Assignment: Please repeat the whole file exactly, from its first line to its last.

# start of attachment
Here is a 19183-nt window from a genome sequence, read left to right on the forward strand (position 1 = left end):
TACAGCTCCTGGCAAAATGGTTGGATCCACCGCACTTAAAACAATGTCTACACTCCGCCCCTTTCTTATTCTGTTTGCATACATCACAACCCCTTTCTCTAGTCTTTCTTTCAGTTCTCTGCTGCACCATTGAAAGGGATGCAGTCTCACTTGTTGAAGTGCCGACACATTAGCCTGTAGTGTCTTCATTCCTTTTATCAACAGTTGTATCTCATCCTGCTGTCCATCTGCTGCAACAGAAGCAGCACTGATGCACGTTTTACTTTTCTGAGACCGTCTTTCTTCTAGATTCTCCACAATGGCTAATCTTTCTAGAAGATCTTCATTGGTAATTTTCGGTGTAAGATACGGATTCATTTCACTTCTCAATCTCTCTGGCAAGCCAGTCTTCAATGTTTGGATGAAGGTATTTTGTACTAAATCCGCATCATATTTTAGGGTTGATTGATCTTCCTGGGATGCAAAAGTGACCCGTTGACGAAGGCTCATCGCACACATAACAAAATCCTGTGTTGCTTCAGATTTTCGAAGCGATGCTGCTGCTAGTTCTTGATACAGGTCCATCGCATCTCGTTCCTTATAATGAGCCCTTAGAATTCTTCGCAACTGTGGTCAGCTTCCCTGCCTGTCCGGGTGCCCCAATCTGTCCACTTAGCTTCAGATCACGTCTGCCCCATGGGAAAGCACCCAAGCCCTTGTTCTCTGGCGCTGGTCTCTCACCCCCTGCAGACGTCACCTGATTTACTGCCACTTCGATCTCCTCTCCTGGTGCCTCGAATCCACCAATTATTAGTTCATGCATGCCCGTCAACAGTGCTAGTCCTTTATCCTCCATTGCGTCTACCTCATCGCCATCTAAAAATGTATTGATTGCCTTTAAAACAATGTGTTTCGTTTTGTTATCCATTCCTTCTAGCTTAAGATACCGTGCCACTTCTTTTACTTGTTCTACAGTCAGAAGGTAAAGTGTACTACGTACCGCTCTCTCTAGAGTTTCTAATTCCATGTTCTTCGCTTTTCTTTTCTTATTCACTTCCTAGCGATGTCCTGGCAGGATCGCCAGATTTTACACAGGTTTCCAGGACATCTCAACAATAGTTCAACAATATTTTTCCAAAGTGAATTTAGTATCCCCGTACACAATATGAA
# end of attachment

Here is a 19183-nt window from a genome sequence, read left to right on the forward strand (position 1 = left end):
TACAGCTCCTGGCAAAATGGTTGGATCCACCGCACTTAAAACAATGTCTACACTCCGCCCCTTTCTTATTCTGTTTGCATACATCACAACCCCTTTCTCTAGTCTTTCTTTCAGTTCTCTGCTGCACCATTGAAAGGGATGCAGTCTCACTTGTTGAAGTGCCGACACATTAGCCTGTAGTGTCTTCATTCCTTTTATCAACAGTTGTATCTCATCCTGCTGTCCATCTGCTGCAACAGAAGCAGCACTGATGCACGTTTTACTTTTCTGAGACCGTCTTTCTTCTAGATTCTCCACAATGGCTAATCTTTCTAGAAGATCTTCATTGGTAATTTTCGGTGTAAGATACGGATTCATTTCACTTCTCAATCTCTCTGGCAAGCCAGTCTTCAATGTTTGGATGAAGGTATTTTGTACTAAATCCGCATCATATTTTAGGGTTGATTGATCTTCCTGGGATGCAAAAGTGACCCGTTGACGAAGGCTCATCGCACACATAACAAAATCCTGTGTTGCTTCAGATTTTCGAAGCGATGCTGCTGCTAGTTCTTGATACAGGTCCATCGCATCTCGTTCCTTATAATGAGCCCTTAGAATTCTTCGCAACTGTGGTCAGCTTCCCTGCCTGTCCGGGTGCCCCAATCTGTCCACTTAGCTTCAGATCACGTCTGCCCCATGGGAAAGCACCCAAGCCCTTGTTCTCTGGCGCTGGTCTCTCACCCCCTGCAGACGTCACCTGATTTACTGCCACTTCGATCTCCTCTCCTGGTGCCTCGAATCCACCAATTATTAGTTCATGCATGCCCGTCAACAGTGCTAGTCCTTTATCCTCCATTGCGTCTACCTCATCGCCATCTAAAAATGTATTGATTGCCTTTAAAACAATGTGTTTCGTTTTGTTATCCATTCCTTCTAGCTTAAGATACCGTGCCACTTCTTTTACTTGTTCTACAGTCAGAAGGTAAAGTGTACTACGTACCGCTCTCTCTAGAGTTTCTAATTCCATGTTCTTCGCTTTTCTTTTCTTATTCACTTCCTAGCGATGTCCTGGCAGGATCGCCAGATTTTACACAGGTTTCCAGGACATCTCAACAATAGTTCAACAATATTTTTCCAAAGTGAATTTAGTATCCCCGTACACAATATGAA